It’s Not Over

Advent is a season that reminds us that we are living in the tension of a Kingdom that has already come in Christ Jesus, but has not fully come. One of my teens last night said, “That doesn’t make sense.” That’s absolutely true. It doesn’t make sense. It is not something that our minds can comprehend. But if Christmas teaching us anything, it is that God does not operate in ways we expect or really understand. I mean, the Israelites were expecting a King, triumphant on a throne and instead they received a baby in a manager, who died on a cross.

But we know the story did not end on the cross. It did not end in the tomb. It is hard for me to think about Christmas without thinking about Easter, because it is all so connected in my mind. We know that Christ conquered death. But the story is still not over.

There is still brokenness.

We see that when see hear about women getting beat up and raped by their boyfriends. We see that brokenness when we receive word that the weatherman on Channel 4 committed suicide.

It is like Thomas Noble writes:

So during Advent, Christians long for the coming of the kingdom or rule of God. We long for every wrong to be put right, for every tear to be dried, and for the new heaven and the new earth in which we shall live in our resurrection bodies, free forever from disease and death.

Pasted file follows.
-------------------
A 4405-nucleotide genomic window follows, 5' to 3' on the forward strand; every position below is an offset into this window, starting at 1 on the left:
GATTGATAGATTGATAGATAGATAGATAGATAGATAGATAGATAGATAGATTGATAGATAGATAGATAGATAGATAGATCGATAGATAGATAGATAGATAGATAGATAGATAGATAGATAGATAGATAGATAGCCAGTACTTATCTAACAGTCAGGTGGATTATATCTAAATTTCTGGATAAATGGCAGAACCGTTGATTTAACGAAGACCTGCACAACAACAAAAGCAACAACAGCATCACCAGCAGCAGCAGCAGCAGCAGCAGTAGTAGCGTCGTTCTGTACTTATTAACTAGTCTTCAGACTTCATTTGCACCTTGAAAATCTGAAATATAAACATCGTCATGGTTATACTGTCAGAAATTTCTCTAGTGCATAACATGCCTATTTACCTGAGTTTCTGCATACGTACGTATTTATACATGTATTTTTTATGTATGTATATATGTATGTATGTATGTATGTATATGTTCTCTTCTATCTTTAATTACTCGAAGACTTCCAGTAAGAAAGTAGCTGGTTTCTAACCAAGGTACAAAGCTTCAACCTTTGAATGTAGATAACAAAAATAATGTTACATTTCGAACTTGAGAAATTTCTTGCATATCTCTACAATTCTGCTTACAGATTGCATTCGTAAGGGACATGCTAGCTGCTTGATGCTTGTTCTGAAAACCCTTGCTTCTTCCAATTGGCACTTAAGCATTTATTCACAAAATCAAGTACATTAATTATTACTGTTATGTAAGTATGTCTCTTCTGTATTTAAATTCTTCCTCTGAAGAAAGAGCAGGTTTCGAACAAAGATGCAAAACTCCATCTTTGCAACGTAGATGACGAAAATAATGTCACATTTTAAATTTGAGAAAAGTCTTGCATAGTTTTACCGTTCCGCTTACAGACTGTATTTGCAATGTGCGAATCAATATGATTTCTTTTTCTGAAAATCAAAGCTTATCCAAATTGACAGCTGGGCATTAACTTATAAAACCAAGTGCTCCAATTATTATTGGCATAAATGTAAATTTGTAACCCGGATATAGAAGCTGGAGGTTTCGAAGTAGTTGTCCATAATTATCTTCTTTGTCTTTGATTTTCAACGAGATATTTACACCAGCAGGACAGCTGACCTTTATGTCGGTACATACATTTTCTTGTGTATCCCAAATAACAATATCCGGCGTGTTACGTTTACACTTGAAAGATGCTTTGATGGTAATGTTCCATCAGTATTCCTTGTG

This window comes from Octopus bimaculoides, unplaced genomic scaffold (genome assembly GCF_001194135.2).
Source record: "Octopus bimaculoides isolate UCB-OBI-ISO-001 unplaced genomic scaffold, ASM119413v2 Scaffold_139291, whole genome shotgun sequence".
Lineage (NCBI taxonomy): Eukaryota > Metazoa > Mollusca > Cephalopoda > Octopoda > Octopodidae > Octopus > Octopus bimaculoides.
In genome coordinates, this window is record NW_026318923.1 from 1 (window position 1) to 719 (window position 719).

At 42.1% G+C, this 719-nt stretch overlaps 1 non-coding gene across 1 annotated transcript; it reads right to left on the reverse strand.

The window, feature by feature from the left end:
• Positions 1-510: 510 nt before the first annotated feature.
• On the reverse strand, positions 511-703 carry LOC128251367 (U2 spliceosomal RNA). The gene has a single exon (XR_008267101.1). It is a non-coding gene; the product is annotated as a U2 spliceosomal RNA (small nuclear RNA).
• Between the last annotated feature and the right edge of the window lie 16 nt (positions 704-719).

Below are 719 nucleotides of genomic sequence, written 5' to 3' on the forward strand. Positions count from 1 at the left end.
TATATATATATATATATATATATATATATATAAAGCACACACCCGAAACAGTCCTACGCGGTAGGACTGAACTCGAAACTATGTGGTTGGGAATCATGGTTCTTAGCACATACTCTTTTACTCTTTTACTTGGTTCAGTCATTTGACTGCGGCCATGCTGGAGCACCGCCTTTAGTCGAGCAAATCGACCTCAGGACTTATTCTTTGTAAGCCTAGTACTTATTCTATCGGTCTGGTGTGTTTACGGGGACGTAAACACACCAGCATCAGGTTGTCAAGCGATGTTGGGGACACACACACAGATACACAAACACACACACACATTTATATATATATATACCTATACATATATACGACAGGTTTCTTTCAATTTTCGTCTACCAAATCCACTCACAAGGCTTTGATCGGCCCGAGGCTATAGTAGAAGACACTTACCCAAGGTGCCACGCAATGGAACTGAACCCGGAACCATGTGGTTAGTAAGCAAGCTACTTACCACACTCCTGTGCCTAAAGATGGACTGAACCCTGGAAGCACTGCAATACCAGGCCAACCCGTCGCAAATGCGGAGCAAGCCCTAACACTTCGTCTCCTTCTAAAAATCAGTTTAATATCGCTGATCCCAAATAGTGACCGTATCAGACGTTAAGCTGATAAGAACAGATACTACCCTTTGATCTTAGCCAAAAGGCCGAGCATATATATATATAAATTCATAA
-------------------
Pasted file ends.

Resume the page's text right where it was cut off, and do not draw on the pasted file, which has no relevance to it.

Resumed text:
So has nothing changed? Are we no better off than ancient Israel at the time of Isaiah or those first-century Jewish people in the time of Jesus?

Of course, everything has changed! The Kingdom has come! It has already come in Jesus, Immanuel, “God with us.” The very Word or Son of God has already come. But He has come “veiled in flesh.” He has come incognito. The rule of God is present in Him, but like treasure hidden in a field, a seed sown in the earth, or a hidden pearl. It has not yet come in glory and power. That was because of God’s mercy. Had the Kingdom come in glory and judgment, we would all have been destroyed like a rotten old barn, riddled with woodworm, which had to be burned.

So God came incognito. He came hidden as a man hanging on a Roman gibbet in agony, facing ultimate despair. He came to take our condemnation that we might receive God’s forgiveness and share in His resurrection and eternal shalom. [source]


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